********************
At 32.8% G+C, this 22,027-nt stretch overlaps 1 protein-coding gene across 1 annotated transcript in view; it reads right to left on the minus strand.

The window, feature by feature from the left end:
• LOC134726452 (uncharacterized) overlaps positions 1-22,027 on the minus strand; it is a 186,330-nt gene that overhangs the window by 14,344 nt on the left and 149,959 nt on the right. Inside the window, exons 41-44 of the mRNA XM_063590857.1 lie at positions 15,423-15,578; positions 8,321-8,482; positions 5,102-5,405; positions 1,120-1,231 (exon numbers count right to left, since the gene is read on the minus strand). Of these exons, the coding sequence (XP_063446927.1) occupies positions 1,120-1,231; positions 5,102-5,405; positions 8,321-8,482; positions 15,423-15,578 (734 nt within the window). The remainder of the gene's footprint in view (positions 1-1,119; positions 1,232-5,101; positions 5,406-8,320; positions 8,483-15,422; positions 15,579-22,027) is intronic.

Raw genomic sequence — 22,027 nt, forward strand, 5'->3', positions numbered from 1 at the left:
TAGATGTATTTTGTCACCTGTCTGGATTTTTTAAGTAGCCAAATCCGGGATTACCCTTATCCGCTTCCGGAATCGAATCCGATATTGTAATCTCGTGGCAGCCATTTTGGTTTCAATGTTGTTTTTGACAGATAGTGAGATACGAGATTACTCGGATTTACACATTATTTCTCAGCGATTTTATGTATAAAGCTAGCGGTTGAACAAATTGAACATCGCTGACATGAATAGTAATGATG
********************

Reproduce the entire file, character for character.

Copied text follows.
At 32.8% G+C, this 22,027-nt stretch overlaps 1 protein-coding gene across 1 annotated transcript in view; it reads right to left on the minus strand.

The window, feature by feature from the left end:
• LOC134726452 (uncharacterized) overlaps positions 1-22,027 on the minus strand; it is a 186,330-nt gene that overhangs the window by 14,344 nt on the left and 149,959 nt on the right. Inside the window, exons 41-44 of the mRNA XM_063590857.1 lie at positions 15,423-15,578; positions 8,321-8,482; positions 5,102-5,405; positions 1,120-1,231 (exon numbers count right to left, since the gene is read on the minus strand). Of these exons, the coding sequence (XP_063446927.1) occupies positions 1,120-1,231; positions 5,102-5,405; positions 8,321-8,482; positions 15,423-15,578 (734 nt within the window). The remainder of the gene's footprint in view (positions 1-1,119; positions 1,232-5,101; positions 5,406-8,320; positions 8,483-15,422; positions 15,579-22,027) is intronic.

Raw genomic sequence — 22,027 nt, forward strand, 5'->3', positions numbered from 1 at the left:
TAGATGTATTTTGTCACCTGTCTGGATTTTTTAAGTAGCCAAATCCGGGATTACCCTTATCCGCTTCCGGAATCGAATCCGATATTGTAATCTCGTGGCAGCCATTTTGGTTTCAATGTTGTTTTTGACAGATAGTGAGATACGAGATTACTCGGATTTACACATTATTTCTCAGCGATTTTATGTATAAAGCTAGCGGTTGAACAAATTGAACATCGCTGACATGAATAGTAATGATG